Thursday, October 13, 2011


Mat Irvine looks at the work of a master:
One of the modelling surprises over the last year has been the revival of interest in Leonardo da Vinci’s creations. It was tried in the past, most significantly by AMT in the 1970s, when the company issued three Leonardo kits. But the series did not take off, and a proposed second batch of three kits was abandoned. Perhaps the modelling world was simply not ready for the Renaissance Man, but now we seemingly can’t get enough of him!

Plastic or wood?
As reported in SMN, we’ve seen traditional plastic construction kits in examples from Italeri, Academy and Doyusha, but one company has stood out  from the herd. Revell Germany has decided to make its da Vinci kits in a material Leonardo would easily recognise - good old-fashioned wood, as displayed in the Revell Rotatable Crane kit.

Laser-cut parts
Even if the kit’s material is primarily wood, much of the hard work has been done for you, as the parts are laser-cut, needing only slight sanding of edges where necessary. As with other Revell Leonardo kits, you get the parts, plus a wealth of printed material. There’s the main instruction booklet, a parts layout, an information booklet in five languages, and a frameable faux-parchment sheet, printed with Leonardo’s original sketches and specular (right-to-left mirror) handwriting.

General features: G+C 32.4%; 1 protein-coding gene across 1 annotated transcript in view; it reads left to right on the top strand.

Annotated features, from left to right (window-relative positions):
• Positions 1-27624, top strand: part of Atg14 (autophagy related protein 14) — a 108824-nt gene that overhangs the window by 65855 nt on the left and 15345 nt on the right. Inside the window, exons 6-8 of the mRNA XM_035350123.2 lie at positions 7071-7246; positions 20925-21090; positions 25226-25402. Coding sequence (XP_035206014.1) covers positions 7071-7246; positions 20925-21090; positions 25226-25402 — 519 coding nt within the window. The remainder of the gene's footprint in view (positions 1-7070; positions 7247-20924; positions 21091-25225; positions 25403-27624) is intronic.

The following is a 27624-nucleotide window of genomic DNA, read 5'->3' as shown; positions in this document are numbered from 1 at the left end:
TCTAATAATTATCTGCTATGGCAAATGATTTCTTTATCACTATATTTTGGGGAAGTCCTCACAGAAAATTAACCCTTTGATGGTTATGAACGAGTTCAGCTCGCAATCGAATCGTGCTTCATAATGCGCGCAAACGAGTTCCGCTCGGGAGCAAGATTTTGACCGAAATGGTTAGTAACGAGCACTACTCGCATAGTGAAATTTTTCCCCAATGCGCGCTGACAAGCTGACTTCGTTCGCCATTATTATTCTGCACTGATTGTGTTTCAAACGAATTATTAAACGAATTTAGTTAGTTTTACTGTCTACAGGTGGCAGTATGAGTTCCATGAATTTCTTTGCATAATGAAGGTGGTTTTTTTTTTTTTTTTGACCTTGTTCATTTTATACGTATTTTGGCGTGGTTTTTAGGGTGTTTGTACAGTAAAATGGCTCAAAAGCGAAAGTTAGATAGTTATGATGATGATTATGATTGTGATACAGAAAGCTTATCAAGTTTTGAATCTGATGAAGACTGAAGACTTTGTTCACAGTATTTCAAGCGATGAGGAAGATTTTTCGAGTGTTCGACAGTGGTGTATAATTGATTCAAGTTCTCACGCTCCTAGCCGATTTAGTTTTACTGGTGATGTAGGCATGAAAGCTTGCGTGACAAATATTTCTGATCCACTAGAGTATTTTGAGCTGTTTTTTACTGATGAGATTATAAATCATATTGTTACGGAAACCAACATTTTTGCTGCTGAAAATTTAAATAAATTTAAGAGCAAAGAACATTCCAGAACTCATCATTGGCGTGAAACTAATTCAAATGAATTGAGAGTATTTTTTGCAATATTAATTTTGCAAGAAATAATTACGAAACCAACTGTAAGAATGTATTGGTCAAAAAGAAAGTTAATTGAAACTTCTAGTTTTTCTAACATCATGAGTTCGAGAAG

Completing the crane
The components assemble neatly, with no real dramas as they go together. The circular base has a windlass arrangement allowing it to rotate, while the lifting handle and hoist-brake both work efficiently. The load is a simple cube, but there’s nothing to stop you changing it for something more interesting - perhaps a load of stones, or joists. Revell has supplied a printed nameplate, which sets the model off nicely.

New or old?
Note that the wood in the kit has an authentic-looking ‘aged’ appearance, but of course, there’s no reason why the wood used in a new crane would be anything other than fresh from the sawmill. In this case, it’s a byproduct of the laser-cutting procedure - a neat mix of old and new technologies!

Leonardo and Brunelleschi
As with much of Leonard’s work, the crane was not all his own design. He adapted an existing example, built by architect Filippo Brunelleschi to hoist large and heavy objects, mainly for constructing cathedrals. Not that this knocks Leonardo in any way - much of his skill lay in refining existing examples, and the sketches shown in this Revell kit were likely drawn while Leonardo watched building works in Florence or Milan.

Latest technologies
It’s an interesting realisation that Leonard was fully conversant with the technologies of his time, as can be seen in the myriad of drawings, but he would almost certainly have understood many of today’s techniques. If you showed Leonardo a car from, say, the 1960s, he could probably fathom the workings of the mechanical parts - engine, gearbox, differential, suspension - quite easily, but would almost certainly be flummoxed by the radio! And for anything newer, the electronic devices on board would have baffled anyone from an earlier age.

More Leonardos from Revell-Germany have also just arrived, now making ten in all. More on these soon.

See the current range of Revell Leonardo da Vinci kits here.